It is known that when using laptops, updating the BIOS has to be one of the most careful things to do.
When you say careful, you mainly mean : DON’T DO IT UNDER WINDOWS.
Most of these warning are from old days. I figured… lot of time has passed, and they wont apply. (I use linux 64bit all the time… but that day i was running windows (playing Red Alert 3), and just saw the right moment to try Asus WinFlash)
Flashed correctly… Verified Ok, then said just reboot. Rebooted, and black screen. No signs of life other than the fan running steadily.
Damn, i said.
|* This was my rescue kit setup|
I figured, as my laptop is an Asus G1 with Ami Bios, i could try and access the bootblock to restore the bios image.
Wrong. Tried USB Floppy drive, cdrom containing only the file (amiboot.rom), turned on the laptop pressing esc, alt f2, control esc, control pgup, etc, etc.
It looked like something was interfering the bootblock code. (Im not certain on this, but it seems the media playback feature of the laptop, avoided the bootblock code from ever executing).
So… Went to the Asus website (and forums) to ask for some pointers.
Tech support didn’t have a clue. They said i’ll have to take my laptop to service. (good one). or try different combo keys (all of them tried before).
Service said (without even looking at it) bad mainboard, replace and give us lots of money. (yeah, right).
I tried support again, and asked them pointers on how to open the system to access the bios chipset. They said “we can’t give you that info, because it is private”.
Turns out the laptop is pretty easy to crack open.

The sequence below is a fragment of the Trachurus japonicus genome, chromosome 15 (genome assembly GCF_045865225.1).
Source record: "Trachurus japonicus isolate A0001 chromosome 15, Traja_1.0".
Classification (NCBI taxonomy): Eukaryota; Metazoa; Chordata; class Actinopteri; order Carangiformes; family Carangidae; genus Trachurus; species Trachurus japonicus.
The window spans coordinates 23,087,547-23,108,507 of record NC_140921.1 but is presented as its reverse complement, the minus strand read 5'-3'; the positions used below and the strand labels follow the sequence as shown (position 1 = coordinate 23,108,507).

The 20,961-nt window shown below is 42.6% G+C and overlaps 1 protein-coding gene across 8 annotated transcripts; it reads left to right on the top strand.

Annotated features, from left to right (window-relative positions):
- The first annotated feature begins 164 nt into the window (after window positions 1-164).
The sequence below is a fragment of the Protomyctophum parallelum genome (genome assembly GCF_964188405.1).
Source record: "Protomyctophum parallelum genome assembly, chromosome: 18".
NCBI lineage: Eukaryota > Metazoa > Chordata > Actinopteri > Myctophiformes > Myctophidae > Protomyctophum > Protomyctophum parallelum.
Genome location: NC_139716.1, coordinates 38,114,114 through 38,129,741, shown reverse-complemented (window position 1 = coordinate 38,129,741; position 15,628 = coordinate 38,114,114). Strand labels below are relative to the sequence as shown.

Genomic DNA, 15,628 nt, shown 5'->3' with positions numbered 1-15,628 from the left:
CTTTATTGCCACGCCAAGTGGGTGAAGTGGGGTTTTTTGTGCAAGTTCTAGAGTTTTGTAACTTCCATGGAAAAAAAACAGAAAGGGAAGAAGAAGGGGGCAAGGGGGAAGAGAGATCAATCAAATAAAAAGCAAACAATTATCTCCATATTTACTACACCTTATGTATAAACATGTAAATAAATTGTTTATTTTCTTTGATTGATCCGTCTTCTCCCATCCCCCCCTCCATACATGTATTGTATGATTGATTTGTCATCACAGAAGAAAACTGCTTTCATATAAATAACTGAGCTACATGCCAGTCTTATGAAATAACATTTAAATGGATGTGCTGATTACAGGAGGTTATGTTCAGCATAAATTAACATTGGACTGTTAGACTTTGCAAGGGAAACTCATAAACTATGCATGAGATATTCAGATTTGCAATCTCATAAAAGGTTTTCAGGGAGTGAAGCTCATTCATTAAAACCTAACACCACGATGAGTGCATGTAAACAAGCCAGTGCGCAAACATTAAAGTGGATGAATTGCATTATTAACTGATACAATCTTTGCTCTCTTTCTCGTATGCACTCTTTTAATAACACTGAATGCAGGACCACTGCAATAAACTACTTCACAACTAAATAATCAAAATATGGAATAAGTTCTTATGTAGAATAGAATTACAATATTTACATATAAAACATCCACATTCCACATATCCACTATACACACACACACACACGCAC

I did it. Cracked it open, found the flash chip (SST 49LF004B rev CA), desoldered using a hot air station, soldered a nice PLCC32 socket, reprogrammed the flash chip with latest bios (yes, bin file provided by Asus is a straight image of the chip), put it all together. IT’S ALIVE!!!
So.. now that i have a pretty socket and the ability to get the flash chip when i want, i’ll be trying some bios mods.
That was before ……
The laptop died a hot dead. Asus and Nvidia dropped the ball HARD on this one.
The GPU had a manufacture defect in the substrate, which caused to crack the solder points (and after a couple of fixes crack the substrate itself) and the laptop died barely a month after warranty expired. Which, of course, wouldn’t have mattered, because upon contacting Asus (and the “authorized” shop where i got it) the fault is with the buyer for running the computer improperly, blaming water damage, or any other idiotic excuse.
It wasn’t Asus alone. Dell succumbed with the same flaw on the performance line of XPS laptops of the time. We had one of those too, and guess what : Dell just said it was improper use (without even looking at the laptop).
That’s why i haven’t bought any Asus/Dell stuff for a (big) while.